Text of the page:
Such honour, separate from all the rest?"
He answer'd: "The renown of their great names
That echoes through your world above, acquires
Favour in heaven, which holds them thus advanc'd."
Meantime a voice I heard: "Honour the bard
Sublime! his shade returns that left us late!"
No sooner ceas'd the sound, than I beheld
Four mighty spirits toward us bend their steps,
Of semblance neither sorrowful nor glad.
When thus my master kind began: "Mark him,
Who in his right hand bears that falchion keen,
The other three preceding, as their lord.
This is that Homer, of all bards supreme:
Flaccus the next in satire's vein excelling;
The third is Naso; Lucan is the last.
Because they all that appellation own,
With which the voice singly accosted me,
Honouring they greet me thus, and well they judge."
So I beheld united the bright school
Of him the monarch of sublimest song,
That o'er the others like an eagle soars.
When they together short discourse had held,
They turn'd to me, with salutation kind
Beck'ning me; at the which my master smil'd:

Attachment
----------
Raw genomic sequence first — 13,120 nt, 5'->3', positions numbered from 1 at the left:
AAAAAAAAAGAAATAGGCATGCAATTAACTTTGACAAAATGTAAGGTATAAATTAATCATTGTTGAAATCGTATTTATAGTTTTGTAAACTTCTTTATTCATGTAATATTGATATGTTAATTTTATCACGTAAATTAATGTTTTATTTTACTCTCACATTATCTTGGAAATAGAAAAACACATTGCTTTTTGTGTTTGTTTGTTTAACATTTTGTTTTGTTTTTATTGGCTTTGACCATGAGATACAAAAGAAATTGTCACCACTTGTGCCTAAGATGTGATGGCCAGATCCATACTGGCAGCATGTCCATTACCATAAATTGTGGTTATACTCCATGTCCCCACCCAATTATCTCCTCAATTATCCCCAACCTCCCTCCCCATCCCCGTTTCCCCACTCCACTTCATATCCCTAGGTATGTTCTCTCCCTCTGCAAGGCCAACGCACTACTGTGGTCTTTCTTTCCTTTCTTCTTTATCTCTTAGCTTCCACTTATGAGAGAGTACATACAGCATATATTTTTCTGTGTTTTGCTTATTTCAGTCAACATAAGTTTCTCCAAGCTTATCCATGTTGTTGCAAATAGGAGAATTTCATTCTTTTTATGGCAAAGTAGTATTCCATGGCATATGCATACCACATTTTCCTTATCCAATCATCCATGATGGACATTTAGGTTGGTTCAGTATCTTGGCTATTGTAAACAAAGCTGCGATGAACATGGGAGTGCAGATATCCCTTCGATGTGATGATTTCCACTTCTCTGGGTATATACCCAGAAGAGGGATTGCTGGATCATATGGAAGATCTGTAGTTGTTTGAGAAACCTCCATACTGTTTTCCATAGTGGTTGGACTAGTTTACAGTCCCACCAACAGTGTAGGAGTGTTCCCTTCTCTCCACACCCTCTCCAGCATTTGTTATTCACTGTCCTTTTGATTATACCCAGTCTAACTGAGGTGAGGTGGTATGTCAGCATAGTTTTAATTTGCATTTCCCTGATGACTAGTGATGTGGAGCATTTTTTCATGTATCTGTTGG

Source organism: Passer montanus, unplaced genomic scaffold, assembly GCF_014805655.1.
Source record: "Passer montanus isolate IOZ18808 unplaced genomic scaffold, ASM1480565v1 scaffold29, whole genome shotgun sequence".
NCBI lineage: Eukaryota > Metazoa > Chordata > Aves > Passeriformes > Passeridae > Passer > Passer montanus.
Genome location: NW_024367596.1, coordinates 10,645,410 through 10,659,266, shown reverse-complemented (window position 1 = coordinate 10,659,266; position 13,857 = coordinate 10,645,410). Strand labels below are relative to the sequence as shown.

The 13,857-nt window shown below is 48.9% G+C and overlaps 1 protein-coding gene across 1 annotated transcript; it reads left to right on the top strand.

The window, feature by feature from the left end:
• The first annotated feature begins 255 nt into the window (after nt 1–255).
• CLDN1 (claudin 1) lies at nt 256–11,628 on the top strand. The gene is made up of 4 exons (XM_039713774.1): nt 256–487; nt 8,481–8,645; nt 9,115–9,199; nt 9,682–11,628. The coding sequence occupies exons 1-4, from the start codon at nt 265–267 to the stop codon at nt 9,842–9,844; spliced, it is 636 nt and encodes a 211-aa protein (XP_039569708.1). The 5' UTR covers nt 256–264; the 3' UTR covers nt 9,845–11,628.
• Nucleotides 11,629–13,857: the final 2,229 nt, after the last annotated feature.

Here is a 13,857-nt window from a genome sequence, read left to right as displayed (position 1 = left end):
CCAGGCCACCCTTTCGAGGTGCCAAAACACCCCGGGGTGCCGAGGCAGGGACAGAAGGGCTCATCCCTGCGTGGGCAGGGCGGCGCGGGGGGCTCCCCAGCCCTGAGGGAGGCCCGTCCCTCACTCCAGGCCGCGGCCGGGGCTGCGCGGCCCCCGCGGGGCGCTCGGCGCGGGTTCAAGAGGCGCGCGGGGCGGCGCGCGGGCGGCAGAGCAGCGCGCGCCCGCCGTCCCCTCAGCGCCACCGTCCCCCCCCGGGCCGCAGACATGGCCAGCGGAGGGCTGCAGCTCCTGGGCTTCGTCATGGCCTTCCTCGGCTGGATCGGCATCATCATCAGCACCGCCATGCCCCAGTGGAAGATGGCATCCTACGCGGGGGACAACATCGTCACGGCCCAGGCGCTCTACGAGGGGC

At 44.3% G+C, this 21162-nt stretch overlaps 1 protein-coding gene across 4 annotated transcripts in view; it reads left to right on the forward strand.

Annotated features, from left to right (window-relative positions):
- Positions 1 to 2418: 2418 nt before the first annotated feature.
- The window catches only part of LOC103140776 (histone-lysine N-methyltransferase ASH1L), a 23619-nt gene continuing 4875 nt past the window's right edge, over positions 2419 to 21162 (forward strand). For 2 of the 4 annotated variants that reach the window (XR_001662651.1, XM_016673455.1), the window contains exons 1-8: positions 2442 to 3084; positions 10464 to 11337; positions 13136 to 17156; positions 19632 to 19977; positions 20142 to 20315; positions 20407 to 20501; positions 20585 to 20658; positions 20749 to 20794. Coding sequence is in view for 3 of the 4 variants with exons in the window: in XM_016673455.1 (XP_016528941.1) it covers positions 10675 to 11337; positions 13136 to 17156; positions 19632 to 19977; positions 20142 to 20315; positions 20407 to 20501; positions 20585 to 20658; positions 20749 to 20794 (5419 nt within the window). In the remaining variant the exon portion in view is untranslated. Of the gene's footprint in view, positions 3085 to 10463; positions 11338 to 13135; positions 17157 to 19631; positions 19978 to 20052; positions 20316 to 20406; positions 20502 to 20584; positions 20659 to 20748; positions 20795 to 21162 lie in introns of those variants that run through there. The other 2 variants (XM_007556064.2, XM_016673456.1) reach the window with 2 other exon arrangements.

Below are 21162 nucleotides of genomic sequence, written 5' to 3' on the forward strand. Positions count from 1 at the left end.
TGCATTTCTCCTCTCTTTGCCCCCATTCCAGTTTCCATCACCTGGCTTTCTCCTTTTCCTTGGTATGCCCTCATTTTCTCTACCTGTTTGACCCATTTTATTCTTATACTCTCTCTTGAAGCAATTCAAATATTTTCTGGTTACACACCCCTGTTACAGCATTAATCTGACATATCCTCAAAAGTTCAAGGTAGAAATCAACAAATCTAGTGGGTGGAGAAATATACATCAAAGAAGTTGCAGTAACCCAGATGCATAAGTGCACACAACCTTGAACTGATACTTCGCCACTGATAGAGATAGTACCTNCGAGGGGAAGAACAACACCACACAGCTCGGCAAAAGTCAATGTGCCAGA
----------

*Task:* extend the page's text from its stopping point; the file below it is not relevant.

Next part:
Nor was this all; but greater honour still
They gave me, for they made me of their tribe;
And I was sixth amid so learn'd a band.
Far as the luminous beacon on we pass'd
Speaking of matters, then befitting well
To speak, now fitter left untold. At foot
Of a magnificent castle we arriv'd,
Seven times with lofty walls begirt, and round
Defended by a pleasant stream. O'er this
As o'er dry land we pass'd. Next through seven gates
I with those sages enter'd, and we came
Into a mead with lively verdure fresh.
There dwelt a race, who slow their eyes around
Majestically mov'd, and in their port
Bore eminent authority; they spake
Seldom, but all their words were tuneful sweet.
We to one side retir'd, into a place
Open and bright and lofty, whence each one
Stood manifest to view. Incontinent
There on the green enamel of the plain
Were shown me the great spirits, by whose sight
I am exalted in my own esteem.
Electra there I saw accompanied
By many, among whom Hector I knew,
Anchises' pious son, and with hawk's eye
Caesar all arm'd, and by Camilla there
Penthesilea. On the other side
Old King Latinus, seated by his child
Lavinia, and that Brutus I beheld,
Who Tarquin chas'd, Lucretia, Cato's wife
Marcia, with Julia and Cornelia there;
And sole apart retir'd, the Soldan fierce.
Then when a little more I rais'd my brow,
I spied the master of the sapient throng,
Seated amid the philosophic train.
Him all admire, all pay him rev'rence due.
There Socrates and Plato both I mark'd,
Nearest to him in rank; Democritus,
Who sets the world at chance, Diogenes,
With Heraclitus, and Empedocles,
And Anaxagoras, and Thales sage,
Zeno, and Dioscorides well read
In nature's secret lore. Orpheus I mark'd
And Linus, Tully and moral Seneca,
Euclid and Ptolemy, Hippocrates,
Galenus, Avicen, and him who made
That commentary vast, Averroes.
Of all to speak at full were vain attempt;
For my wide theme so urges, that ofttimes